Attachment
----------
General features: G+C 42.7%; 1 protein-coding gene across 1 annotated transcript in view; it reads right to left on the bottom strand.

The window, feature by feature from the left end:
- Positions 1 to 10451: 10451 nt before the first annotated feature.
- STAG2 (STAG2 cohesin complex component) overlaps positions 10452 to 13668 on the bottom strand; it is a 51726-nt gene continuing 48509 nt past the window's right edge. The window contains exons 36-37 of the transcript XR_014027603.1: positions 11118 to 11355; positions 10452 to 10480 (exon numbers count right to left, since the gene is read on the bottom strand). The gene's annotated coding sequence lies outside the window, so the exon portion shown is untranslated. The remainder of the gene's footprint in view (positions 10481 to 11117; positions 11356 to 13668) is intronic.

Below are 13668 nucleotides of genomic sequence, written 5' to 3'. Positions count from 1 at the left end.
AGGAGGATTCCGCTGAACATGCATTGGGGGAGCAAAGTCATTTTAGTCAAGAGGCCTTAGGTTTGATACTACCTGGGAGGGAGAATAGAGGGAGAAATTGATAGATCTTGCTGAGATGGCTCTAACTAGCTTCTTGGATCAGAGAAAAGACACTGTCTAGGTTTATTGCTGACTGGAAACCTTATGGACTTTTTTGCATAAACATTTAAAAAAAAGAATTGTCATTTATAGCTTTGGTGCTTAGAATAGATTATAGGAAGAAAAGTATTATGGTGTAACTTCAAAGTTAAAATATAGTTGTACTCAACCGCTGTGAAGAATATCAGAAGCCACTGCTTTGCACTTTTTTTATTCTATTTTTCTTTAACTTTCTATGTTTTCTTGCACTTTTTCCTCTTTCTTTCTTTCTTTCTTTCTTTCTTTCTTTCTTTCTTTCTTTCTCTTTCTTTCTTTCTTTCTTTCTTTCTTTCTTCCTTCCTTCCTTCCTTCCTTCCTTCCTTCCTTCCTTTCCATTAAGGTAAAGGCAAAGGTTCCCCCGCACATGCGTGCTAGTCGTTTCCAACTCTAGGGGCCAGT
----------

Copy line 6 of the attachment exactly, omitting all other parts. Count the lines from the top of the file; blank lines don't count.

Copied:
AGGAGGATTCCGCTGAACATGCATTGGGGGAGCAAAGTCATTTTAGTCAAGAGGCCTTAGGTTTGATACTACCTGGGAGGGAGAATAGAGGGAGAAATTGATAGATCTTGCTGAGATGGCTCTAACTAGCTTCTTGGATCAGAGAAAAGACACTGTCTAGGTTTATTGCTGACTGGAAACCTTATGGACTTTTTTGCATAAACATTTAAAAAAAAGAATTGTCATTTATAGCTTTGGTGCTTAGAATAGATTATAGGAAGAAAAGTATTATGGTGTAACTTCAAAGTTAAAATATAGTTGTACTCAACCGCTGTGAAGAATATCAGAAGCCACTGCTTTGCACTTTTTTTATTCTATTTTTCTTTAACTTTCTATGTTTTCTTGCACTTTTTCCTCTTTCTTTCTTTCTTTCTTTCTTTCTTTCTTTCTTTCTTTCTTTCTCTTTCTTTCTTTCTTTCTTTCTTTCTTTCTTCCTTCCTTCCTTCCTTCCTTCCTTCCTTCCTTCCTTTCCATTAAGGTAAAGGCAAAGGTTCCCCCGCACATGCGTGCTAGTCGTTTCCAACTCTAGGGGCCAGT